Bug of the Day: Wheel Bug
Above: With their unique crest, wheel bugs are hard to miss. UF/IFAS photo by Lyle Buss.
Whether you’re a human or an insect, you probably don’t want to mess with the wheel bug.
Known for its wheel-shaped crest, this bug’s bite (actually a poke like being stuck by a needle) is said to be worse than a bee or wasp sting. However, if left alone, wheel bugs can benefit humans by eating pests such as aphids and hairy caterpillars. It preys on these bugs by piercing them with its proboscis, a straw-like body part that lets them inject prey with a toxic, paralyzing saliva.
More wheel bug facts:
- The wheel bug is found throughout Florida.
- The wheel bug is most active during the day, though it is sometimes found around lights at night because these lights attract their prey.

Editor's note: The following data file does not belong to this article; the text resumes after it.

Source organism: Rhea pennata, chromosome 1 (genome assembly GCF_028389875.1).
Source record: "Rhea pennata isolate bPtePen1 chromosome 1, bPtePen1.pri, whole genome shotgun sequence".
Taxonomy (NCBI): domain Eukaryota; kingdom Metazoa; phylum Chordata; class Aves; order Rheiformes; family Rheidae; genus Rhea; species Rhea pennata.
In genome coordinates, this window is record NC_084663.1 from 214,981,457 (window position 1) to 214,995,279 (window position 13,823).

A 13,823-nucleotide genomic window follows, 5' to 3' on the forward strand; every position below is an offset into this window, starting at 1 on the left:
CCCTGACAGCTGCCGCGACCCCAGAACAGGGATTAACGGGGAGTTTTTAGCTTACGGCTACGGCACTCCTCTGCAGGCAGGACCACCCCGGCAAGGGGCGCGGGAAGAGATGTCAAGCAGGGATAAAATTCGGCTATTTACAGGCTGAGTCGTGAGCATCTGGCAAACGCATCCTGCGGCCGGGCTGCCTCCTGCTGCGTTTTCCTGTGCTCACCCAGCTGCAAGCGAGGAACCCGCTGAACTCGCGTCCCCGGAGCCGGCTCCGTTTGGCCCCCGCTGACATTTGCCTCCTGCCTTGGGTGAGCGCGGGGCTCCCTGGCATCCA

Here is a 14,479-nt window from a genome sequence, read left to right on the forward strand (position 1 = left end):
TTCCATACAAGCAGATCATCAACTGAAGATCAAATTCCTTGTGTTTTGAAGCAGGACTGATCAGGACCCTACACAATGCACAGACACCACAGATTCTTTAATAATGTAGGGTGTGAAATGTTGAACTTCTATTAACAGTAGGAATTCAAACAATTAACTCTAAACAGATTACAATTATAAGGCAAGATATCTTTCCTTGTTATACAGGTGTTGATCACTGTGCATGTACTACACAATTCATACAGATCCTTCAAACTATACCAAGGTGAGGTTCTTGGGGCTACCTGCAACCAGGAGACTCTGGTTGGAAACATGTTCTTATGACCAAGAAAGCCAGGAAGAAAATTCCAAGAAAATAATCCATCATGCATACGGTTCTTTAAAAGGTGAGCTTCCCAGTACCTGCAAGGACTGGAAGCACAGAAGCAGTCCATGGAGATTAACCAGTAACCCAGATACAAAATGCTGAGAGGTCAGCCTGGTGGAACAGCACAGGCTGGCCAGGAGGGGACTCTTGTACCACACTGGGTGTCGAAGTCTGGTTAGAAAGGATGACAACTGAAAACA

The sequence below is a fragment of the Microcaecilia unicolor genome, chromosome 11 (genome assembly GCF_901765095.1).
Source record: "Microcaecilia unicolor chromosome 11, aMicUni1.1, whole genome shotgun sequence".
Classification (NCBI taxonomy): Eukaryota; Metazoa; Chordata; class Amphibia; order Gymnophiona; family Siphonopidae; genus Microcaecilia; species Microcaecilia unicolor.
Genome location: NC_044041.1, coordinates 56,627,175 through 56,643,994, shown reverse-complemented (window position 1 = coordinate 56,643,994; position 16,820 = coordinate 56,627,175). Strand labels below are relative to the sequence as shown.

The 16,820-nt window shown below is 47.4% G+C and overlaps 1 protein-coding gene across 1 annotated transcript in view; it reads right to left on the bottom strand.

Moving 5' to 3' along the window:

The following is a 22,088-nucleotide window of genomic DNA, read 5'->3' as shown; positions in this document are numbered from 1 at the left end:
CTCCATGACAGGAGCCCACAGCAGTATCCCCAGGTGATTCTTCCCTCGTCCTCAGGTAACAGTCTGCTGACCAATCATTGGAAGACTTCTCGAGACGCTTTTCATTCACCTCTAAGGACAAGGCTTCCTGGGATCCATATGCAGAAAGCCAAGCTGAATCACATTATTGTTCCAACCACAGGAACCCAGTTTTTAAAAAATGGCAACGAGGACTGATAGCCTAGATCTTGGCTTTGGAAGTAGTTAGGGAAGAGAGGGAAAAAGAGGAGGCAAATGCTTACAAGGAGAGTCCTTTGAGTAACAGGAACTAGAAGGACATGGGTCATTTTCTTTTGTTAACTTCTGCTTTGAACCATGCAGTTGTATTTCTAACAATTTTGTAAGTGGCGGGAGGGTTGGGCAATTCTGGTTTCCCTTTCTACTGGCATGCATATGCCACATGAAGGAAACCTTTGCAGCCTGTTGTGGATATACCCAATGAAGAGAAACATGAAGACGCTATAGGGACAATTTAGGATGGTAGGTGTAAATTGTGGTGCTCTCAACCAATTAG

- Adults grow to be one to one and a quarter inches long. This funny-looking critter has six long legs, two red antenna, a small head, and large eyes.
- The shape of its crest resembles a cog wheel or chicken’s comb. This is the only bug in the U.S. that has this feature. Young wheel bugs (nymphs) don’t have a crest.
- Wheel bugs lay their eggs in a hexagonal shape. The eggs look like clusters of brown bottles with white caps.
- Wheel bugs do not play well with others—they are known to eat each other!
- When captured, wheel bugs can activate scent sacs, orange-red sacs that give off an unpleasant smell.
- Wheel bugs love the smell of turpentine oil.
To learn more about the wheel bug, go to http://edis.ifas.ufl.edu/in243.